Thank You, Lord, for speaking to me through Your Word. Help me to tune my ears to Your voice and obey.

God’s words are the ones that matter most. 

Age-Old Wisdom

Is not wisdom found among the aged? Does not long life bring understanding? Job 12:12

In 2010, a newspaper in Singapore published a special report that contained life lessons gleaned from eight senior citizens. It opened with these words: “While aging brings challenges to mind and body, it can also lead to an expansion in other realms. There is an abundance of emotional and social knowledge; qualities which scientists are beginning to define as wisdom . . . the wisdom of elders.”

Indeed, wise older people have much to teach us about life. But in the Bible, we meet a newly crowned king who failed to recognize this.

King Solomon had just died, and in 1 Kings 12:3, we read that “the whole assembly of Israel went to Rehoboam” with a petition. They asked the new king to lighten the harsh labor and heavy taxes his father Solomon had demanded of them. In return, they would loyally serve Rehoboam.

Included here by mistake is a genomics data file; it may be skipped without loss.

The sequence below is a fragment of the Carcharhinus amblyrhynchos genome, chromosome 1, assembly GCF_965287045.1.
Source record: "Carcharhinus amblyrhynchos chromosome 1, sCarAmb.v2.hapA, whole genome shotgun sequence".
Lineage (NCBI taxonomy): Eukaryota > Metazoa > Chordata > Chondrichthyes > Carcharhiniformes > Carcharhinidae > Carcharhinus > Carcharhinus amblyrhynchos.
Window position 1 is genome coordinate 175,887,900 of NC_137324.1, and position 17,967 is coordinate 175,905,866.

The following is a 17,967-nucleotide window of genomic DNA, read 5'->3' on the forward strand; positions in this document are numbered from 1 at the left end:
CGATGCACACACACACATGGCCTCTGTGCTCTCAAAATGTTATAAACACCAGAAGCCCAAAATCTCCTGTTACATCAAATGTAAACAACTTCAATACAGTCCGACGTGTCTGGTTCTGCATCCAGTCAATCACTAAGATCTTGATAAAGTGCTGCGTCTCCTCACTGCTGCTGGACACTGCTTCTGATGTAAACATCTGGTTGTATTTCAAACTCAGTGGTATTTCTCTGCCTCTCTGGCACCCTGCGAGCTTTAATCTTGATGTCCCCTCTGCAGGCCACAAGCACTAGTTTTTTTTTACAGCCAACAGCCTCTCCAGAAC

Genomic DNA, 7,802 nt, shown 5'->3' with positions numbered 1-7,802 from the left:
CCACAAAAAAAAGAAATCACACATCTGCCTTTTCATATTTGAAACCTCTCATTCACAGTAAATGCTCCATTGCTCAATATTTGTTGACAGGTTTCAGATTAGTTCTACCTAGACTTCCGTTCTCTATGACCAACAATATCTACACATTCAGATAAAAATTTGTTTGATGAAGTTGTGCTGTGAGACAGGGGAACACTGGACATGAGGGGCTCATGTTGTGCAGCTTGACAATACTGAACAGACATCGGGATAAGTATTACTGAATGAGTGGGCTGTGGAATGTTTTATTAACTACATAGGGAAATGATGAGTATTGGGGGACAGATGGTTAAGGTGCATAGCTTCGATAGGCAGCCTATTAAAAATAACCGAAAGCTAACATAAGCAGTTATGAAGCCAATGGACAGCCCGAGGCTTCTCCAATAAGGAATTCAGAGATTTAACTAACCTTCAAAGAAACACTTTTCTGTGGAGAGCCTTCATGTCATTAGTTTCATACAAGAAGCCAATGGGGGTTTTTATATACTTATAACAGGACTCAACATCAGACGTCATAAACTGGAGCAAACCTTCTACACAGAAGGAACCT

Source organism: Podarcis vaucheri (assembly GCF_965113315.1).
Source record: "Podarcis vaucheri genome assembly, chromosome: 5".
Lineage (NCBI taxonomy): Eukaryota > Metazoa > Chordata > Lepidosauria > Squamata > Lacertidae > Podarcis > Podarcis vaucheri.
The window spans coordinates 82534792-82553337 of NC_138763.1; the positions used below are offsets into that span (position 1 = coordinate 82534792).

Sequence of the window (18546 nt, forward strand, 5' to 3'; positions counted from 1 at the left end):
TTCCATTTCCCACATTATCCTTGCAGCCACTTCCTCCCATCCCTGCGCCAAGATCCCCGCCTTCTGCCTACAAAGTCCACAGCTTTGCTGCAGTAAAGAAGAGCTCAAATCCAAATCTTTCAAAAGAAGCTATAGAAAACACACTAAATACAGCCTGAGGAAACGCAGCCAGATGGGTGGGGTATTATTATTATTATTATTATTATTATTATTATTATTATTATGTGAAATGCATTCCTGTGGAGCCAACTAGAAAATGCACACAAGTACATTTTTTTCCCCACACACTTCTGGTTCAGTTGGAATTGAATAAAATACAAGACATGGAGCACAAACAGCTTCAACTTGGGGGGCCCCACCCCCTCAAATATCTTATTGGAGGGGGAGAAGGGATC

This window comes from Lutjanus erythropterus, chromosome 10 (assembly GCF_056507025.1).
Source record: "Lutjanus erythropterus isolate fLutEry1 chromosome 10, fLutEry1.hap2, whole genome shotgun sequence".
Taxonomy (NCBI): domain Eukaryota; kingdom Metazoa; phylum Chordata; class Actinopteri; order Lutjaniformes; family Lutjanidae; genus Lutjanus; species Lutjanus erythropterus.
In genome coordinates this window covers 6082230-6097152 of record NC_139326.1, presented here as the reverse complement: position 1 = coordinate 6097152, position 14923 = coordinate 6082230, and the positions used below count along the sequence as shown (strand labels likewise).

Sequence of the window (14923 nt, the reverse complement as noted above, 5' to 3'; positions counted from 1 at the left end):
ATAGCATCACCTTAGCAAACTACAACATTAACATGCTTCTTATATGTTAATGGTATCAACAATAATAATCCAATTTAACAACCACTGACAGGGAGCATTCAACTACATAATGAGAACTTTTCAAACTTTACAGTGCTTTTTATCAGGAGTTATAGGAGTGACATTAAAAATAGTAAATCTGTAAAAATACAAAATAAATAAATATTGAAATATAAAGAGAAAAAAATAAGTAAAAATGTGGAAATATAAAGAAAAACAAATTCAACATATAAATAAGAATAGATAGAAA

At first the young king consulted the elders (v. 6). But he rejected their advice and accepted the foolish counsel of the young men who had grown up with him (v. 8). He made the burden on the people even greater! His rashness cost him most of his kingdom.

All of us need the counsel that comes with years of experience, especially from those who have walked with God and listened well to His counsel. Think of the accumulated wisdom God has given them! They have much to share with us about the Lord. Let’s seek them out and give a listening ear to their wisdom.

To avoid the mistakes of youth, draw from the wisdom of age.

Goodbye for Now